Keywords:
Nursing Education; Nursing Practice; Professionalism
Repository Posting Date:
20-Jun-2017
Date of Publication:
20-Jun-2017
Other Identifiers:
INRC17PST563
Conference Date:
2017
Conference Name:
28th International Nursing Research Congress
Conference Host:
Sigma Theta Tau International
Conference Location:
Dublin, Ireland
Description:
Event Theme: Influencing Global Health Through the Advancement of Nursing Scholarship

Full metadata record

DC FieldValue Language
dc.language.isoen_USen
dc.type.categoryFull-texten
dc.formatText-based Documenten
dc.typePosteren
dc.evidence.levelN/Aen
dc.research.approachN/Aen
dc.titleA Conceptual Framework for Nurse Educationalists and Professional Nurses to Facilitate Professionalism Amongst Learner Nursesen_US
dc.contributor.authorBimray, Portia B.en
dc.contributor.departmentTau Lambda-at-Largeen
dc.author.detailsPortia B. Bimray, MCur, RN, Professional Experience: 2004-Present moment Nurse educator. General Nursing Science, Unit management and Professional Practice Present: Registered as a Doctoral Student 2000-2004 Clinical facilitator at a Higher Education Institution 1995-1998 Patient care coordinator for the National Cancer Association of South Africa 1993-1995 Professional Nurse Author Summary: A nurse educator with a passion for professional practice. Works closely with the students in the academic and nursing practice environment to integrate theory and practice in all aspects of professional nursing practice.en
dc.identifier.urihttp://hdl.handle.net/10755/621544-
dc.description.abstract<p><strong>Purpose:</strong></p> <p>To facilitate professionalism amongst undergraduate learner nurses for nursing practice in the Western Cape.</p> <p><strong>Methods:</strong></p> <p>A qualitative, exploratory, descriptive, contextual research design with a case study approach was used. Focus group discussions and unstructured individual interviews were held with undergraduate learner nurses, nurse educationalists and professional nurses. The data of three cases of the experiences i) learner nurses, ii) nurse educationalists and iii) professional nurses were converged in a cross-case analysis .</p> <p><strong>Results:</strong></p> <p>Six themes emerged from the cross-case analysis between the three cases that informed the conceptual framework for the facilitation of professionalism amongst undergraduate learner nurses. The findings indicated that i) nurses should demonstrate their professional values during interactions with authorities, fellow colleagues, and patients, ii) interpersonal communication style by nurses with all stakeholders in the external environment should be considered, iii) there is realisation of essential role modelling in different settings, iv) there should be support mechanisms to promote professionalism in learner nurses v) all nurses should be mindful in nursing practice and vi) teaching and learning needs in theory and practice should be recognised for professional development of the new generation and historical heritage of the profession.</p> <p><strong>Conclusion:</strong></p> <p>The facilitation of professionalism takes place in the academic and clinical learning environment within higher education and nursing practice. Within these contexts, consideration should be given to the diversity in cultural and socio-economic backgrounds, the new generation in the 21 st century and the ethical-legal framework within which nursing care is practiced. Furthermore, there is a need for HEI and nursing education to stay abreast of the latest developments in innovation and technology and to ensure the responsible use of social media in nursing practice. Nurse educationalists and professional nurses should use their discretion when engaging with learner nurses on social media such as Facebook and BBM as the professional boundaries between nurse educator and learner nurse should be maintained. Nursing education institutions need to invest in a counselling programme specifically designed for the academic and emotional needs of undergraduate learner nurses. The programme should include a dedicated nurse councillor who will be available on campus to provide the learner nurse with support throughout the four year of the academic undergraduate training programme. There is a need for nurse educators to communicate and collaborate with nurse professionals about the progress of the learner nurse and to ensure that the learning objectives meet the nursing care needs of the health care institution. There is a need for the provision of educational opportunities to accommodate the learning needs of undergraduate learner nurses and those learner nurses from non-degree programmes. Adequate learning resources should be available to provide in the specific learning needs of the learner nurse and that will simulate a real life situation as close as possible to reality in the nursing practice environment. Mindfulness programmes for professional nurses who work under stressful conditions should be implemented in healthcare institutions so that professional nurses are better able to relate to learner nurses when they are calm and demonstrate tolerance for the shortcomings of the learner nurse in stressful work environment. Health care institutions should have structured orientation programmes in place to welcome novice learner nurses to the profession and make known what the expectations are that will facilitate professionalism amongst learner nurses. A structured orientation programme will also allow the learner nurse to feel part of the nursing team and will create a sense of "belonging". There is a need for professional nurses to display the vision, mission and goals of the health care institution and patient care wards that lead to excellence in patient care, visible to all nursing staff. In doing so the learner nurse will be better able to follow the guidelines and policies imperative for nursing practice that will guide them in their behaving professionally. The expected professional values required for professionalism have been identified and categorised according to the three domains i.e competence domain, connection domain and character domain, of Brown and Ferrill`s (2009) taxonomy and include professional capability, interpersonal compatibility and personal reliability.</p>en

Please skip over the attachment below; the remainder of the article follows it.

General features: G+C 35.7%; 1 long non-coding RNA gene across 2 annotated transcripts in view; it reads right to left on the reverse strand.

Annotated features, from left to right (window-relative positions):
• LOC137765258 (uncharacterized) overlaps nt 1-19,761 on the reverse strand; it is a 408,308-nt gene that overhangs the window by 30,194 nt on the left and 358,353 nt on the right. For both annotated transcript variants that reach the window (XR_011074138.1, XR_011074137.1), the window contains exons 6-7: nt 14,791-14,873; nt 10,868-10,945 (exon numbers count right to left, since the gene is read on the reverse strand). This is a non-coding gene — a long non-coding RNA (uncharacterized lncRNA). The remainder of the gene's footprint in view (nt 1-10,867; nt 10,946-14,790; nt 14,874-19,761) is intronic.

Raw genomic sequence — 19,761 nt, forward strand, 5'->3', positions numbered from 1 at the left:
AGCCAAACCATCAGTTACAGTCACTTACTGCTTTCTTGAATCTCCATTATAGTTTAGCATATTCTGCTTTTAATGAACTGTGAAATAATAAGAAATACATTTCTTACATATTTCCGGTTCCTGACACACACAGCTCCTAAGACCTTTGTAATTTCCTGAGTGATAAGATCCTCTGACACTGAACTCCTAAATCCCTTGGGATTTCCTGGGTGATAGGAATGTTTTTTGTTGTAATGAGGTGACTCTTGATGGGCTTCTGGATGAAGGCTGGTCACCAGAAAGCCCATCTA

dc.subjectNursing Educationen
dc.subjectNursing Practiceen
dc.subjectProfessionalismen
dc.date.available2017-06-20T18:28:17Z-
dc.date.issued2017-06-20-
dc.date.accessioned2017-06-20T18:28:17Z-
dc.conference.date2017en
dc.conference.name28th International Nursing Research Congressen
dc.conference.hostSigma Theta Tau Internationalen
dc.conference.locationDublin, Irelanden
dc.descriptionEvent Theme: Influencing Global Health Through the Advancement of Nursing Scholarshipen